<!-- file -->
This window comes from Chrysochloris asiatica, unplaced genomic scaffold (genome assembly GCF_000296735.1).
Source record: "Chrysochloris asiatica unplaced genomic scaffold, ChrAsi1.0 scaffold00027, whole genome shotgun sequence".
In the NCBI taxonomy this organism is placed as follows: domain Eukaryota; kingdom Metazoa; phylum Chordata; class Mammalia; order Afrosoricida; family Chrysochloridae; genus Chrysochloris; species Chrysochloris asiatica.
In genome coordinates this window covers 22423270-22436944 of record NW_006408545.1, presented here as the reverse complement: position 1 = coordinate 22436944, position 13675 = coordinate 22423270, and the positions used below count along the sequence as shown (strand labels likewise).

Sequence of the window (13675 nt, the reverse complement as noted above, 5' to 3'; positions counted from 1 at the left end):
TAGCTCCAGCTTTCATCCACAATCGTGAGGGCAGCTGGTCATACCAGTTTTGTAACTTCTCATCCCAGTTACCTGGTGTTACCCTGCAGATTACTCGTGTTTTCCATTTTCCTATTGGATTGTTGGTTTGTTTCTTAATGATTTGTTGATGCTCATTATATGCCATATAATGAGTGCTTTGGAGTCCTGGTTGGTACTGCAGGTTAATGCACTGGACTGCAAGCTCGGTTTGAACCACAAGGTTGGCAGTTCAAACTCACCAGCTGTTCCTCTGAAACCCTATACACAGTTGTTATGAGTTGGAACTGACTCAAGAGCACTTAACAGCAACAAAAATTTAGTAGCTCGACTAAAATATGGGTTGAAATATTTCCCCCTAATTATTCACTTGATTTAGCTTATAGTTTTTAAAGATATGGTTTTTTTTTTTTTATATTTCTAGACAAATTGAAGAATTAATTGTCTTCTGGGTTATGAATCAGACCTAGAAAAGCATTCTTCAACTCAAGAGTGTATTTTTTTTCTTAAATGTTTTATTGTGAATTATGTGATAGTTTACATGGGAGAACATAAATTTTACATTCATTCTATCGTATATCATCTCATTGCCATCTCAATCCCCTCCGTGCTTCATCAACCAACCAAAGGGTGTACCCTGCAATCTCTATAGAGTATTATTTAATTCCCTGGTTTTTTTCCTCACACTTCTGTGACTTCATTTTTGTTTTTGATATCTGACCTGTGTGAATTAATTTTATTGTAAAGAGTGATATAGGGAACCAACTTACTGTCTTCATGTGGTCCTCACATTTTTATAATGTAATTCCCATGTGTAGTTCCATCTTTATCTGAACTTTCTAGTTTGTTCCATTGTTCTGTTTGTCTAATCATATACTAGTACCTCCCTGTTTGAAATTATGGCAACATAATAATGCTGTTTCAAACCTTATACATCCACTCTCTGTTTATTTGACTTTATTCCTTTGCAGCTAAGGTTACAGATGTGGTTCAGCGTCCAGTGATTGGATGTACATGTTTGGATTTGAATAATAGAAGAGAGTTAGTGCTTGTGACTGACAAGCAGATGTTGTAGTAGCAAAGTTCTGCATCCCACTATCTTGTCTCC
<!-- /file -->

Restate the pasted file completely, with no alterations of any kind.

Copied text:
This window comes from Chrysochloris asiatica, unplaced genomic scaffold (genome assembly GCF_000296735.1).
Source record: "Chrysochloris asiatica unplaced genomic scaffold, ChrAsi1.0 scaffold00027, whole genome shotgun sequence".
In the NCBI taxonomy this organism is placed as follows: domain Eukaryota; kingdom Metazoa; phylum Chordata; class Mammalia; order Afrosoricida; family Chrysochloridae; genus Chrysochloris; species Chrysochloris asiatica.
In genome coordinates this window covers 22423270-22436944 of record NW_006408545.1, presented here as the reverse complement: position 1 = coordinate 22436944, position 13675 = coordinate 22423270, and the positions used below count along the sequence as shown (strand labels likewise).

Sequence of the window (13675 nt, the reverse complement as noted above, 5' to 3'; positions counted from 1 at the left end):
TAGCTCCAGCTTTCATCCACAATCGTGAGGGCAGCTGGTCATACCAGTTTTGTAACTTCTCATCCCAGTTACCTGGTGTTACCCTGCAGATTACTCGTGTTTTCCATTTTCCTATTGGATTGTTGGTTTGTTTCTTAATGATTTGTTGATGCTCATTATATGCCATATAATGAGTGCTTTGGAGTCCTGGTTGGTACTGCAGGTTAATGCACTGGACTGCAAGCTCGGTTTGAACCACAAGGTTGGCAGTTCAAACTCACCAGCTGTTCCTCTGAAACCCTATACACAGTTGTTATGAGTTGGAACTGACTCAAGAGCACTTAACAGCAACAAAAATTTAGTAGCTCGACTAAAATATGGGTTGAAATATTTCCCCCTAATTATTCACTTGATTTAGCTTATAGTTTTTAAAGATATGGTTTTTTTTTTTTTATATTTCTAGACAAATTGAAGAATTAATTGTCTTCTGGGTTATGAATCAGACCTAGAAAAGCATTCTTCAACTCAAGAGTGTATTTTTTTTCTTAAATGTTTTATTGTGAATTATGTGATAGTTTACATGGGAGAACATAAATTTTACATTCATTCTATCGTATATCATCTCATTGCCATCTCAATCCCCTCCGTGCTTCATCAACCAACCAAAGGGTGTACCCTGCAATCTCTATAGAGTATTATTTAATTCCCTGGTTTTTTTCCTCACACTTCTGTGACTTCATTTTTGTTTTTGATATCTGACCTGTGTGAATTAATTTTATTGTAAAGAGTGATATAGGGAACCAACTTACTGTCTTCATGTGGTCCTCACATTTTTATAATGTAATTCCCATGTGTAGTTCCATCTTTATCTGAACTTTCTAGTTTGTTCCATTGTTCTGTTTGTCTAATCATATACTAGTACCTCCCTGTTTGAAATTATGGCAACATAATAATGCTGTTTCAAACCTTATACATCCACTCTCTGTTTATTTGACTTTATTCCTTTGCAGCTAAGGTTACAGATGTGGTTCAGCGTCCAGTGATTGGATGTACATGTTTGGATTTGAATAATAGAAGAGAGTTAGTGCTTGTGACTGACAAGCAGATGTTGTAGTAGCAAAGTTCTGCATCCCACTATCTTGTCTCC